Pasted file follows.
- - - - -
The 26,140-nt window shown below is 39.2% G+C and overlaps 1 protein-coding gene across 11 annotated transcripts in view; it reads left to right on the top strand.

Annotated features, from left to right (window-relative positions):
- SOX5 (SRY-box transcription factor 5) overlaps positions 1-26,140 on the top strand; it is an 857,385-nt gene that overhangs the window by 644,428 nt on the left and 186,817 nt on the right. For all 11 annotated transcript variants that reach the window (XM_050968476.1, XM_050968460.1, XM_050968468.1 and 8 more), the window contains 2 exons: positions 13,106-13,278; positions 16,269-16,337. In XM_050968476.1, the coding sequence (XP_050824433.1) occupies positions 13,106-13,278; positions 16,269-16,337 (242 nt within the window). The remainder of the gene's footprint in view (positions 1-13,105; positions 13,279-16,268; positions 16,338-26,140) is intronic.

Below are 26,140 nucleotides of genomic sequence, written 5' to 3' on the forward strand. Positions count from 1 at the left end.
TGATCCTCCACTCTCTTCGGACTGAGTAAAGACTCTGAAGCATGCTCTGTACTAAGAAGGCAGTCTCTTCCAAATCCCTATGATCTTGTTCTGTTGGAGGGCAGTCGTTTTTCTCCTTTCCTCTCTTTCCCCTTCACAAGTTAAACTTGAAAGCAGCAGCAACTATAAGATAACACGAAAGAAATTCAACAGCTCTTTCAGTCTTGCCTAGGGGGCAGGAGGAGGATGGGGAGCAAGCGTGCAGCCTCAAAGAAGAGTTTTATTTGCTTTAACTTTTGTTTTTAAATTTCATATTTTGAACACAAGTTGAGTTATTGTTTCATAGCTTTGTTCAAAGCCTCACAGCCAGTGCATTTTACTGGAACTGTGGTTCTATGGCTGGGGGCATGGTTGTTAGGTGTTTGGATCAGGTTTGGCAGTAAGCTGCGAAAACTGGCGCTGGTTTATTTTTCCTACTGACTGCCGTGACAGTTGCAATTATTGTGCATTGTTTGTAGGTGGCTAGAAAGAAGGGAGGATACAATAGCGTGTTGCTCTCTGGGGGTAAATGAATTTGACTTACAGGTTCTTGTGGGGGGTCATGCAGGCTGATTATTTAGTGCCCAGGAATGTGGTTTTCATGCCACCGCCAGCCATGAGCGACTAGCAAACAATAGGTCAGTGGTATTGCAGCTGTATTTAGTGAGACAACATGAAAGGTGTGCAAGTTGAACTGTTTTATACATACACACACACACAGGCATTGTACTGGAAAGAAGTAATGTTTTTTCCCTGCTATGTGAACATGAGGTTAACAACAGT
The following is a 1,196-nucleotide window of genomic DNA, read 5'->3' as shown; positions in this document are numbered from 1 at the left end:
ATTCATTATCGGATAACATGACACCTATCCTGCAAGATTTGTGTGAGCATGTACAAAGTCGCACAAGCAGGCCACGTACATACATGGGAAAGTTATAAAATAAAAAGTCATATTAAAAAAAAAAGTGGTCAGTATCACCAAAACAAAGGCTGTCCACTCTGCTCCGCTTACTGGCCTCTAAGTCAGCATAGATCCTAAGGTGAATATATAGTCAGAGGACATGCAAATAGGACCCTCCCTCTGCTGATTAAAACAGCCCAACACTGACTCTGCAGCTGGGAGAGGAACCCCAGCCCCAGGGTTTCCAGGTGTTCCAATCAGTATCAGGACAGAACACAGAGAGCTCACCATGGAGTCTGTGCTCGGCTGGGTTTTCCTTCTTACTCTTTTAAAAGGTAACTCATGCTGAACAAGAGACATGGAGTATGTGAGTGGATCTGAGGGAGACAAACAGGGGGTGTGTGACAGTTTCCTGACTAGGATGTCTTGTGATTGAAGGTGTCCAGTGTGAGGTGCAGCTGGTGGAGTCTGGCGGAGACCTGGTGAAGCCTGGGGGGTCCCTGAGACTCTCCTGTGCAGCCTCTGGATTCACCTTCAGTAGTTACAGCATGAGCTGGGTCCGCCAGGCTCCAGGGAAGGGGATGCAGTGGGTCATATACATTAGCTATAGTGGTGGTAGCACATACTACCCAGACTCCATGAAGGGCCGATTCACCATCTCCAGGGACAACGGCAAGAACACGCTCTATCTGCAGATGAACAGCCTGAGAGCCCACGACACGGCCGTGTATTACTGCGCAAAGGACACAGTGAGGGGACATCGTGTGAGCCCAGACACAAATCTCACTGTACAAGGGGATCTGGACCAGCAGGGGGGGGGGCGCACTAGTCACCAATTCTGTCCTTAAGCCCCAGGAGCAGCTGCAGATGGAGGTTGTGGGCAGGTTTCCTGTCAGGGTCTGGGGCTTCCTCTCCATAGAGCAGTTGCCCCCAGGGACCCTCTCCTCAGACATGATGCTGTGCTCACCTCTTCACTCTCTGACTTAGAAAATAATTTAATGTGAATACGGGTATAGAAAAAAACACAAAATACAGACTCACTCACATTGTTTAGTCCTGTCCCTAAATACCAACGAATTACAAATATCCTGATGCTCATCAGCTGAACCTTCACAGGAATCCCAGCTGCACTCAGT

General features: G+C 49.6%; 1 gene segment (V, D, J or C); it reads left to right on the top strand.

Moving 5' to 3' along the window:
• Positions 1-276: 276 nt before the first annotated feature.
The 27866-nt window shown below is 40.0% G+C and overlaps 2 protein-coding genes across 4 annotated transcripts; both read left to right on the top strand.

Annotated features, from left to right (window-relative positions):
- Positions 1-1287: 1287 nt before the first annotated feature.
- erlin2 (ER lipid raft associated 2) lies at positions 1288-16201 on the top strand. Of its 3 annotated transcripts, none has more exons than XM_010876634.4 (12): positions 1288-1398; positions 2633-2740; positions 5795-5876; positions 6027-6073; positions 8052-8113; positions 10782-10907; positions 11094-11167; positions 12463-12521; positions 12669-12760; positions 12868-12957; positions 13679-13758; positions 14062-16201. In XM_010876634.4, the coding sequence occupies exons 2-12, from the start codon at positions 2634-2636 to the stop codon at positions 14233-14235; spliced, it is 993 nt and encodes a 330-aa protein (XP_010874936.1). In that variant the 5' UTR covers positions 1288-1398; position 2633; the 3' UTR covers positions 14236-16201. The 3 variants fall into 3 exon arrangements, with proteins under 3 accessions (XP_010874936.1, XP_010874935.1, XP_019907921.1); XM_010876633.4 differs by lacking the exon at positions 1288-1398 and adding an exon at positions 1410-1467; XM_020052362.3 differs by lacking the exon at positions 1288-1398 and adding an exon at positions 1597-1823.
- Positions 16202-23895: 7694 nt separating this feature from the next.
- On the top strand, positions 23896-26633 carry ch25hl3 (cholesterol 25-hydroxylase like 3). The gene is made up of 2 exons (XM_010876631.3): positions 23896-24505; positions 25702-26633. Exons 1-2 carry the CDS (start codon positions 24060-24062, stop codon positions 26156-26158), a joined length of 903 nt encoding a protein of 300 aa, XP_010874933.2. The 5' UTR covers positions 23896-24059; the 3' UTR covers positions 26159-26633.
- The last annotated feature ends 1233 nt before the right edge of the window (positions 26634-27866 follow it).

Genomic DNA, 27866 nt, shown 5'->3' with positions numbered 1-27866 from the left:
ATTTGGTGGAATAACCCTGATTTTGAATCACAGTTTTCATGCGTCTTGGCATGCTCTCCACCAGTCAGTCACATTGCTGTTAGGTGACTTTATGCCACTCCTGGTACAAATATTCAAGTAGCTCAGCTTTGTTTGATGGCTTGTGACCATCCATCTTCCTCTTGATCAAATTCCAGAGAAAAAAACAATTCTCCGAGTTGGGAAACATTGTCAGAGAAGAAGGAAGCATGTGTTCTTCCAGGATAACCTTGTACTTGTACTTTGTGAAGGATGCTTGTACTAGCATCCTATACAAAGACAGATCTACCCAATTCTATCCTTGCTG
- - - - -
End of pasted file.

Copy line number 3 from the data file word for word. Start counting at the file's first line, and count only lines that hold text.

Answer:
- SOX5 (SRY-box transcription factor 5) overlaps positions 1-26,140 on the top strand; it is an 857,385-nt gene that overhangs the window by 644,428 nt on the left and 186,817 nt on the right. For all 11 annotated transcript variants that reach the window (XM_050968476.1, XM_050968460.1, XM_050968468.1 and 8 more), the window contains 2 exons: positions 13,106-13,278; positions 16,269-16,337. In XM_050968476.1, the coding sequence (XP_050824433.1) occupies positions 13,106-13,278; positions 16,269-16,337 (242 nt within the window). The remainder of the gene's footprint in view (positions 1-13,105; positions 13,279-16,268; positions 16,338-26,140) is intronic.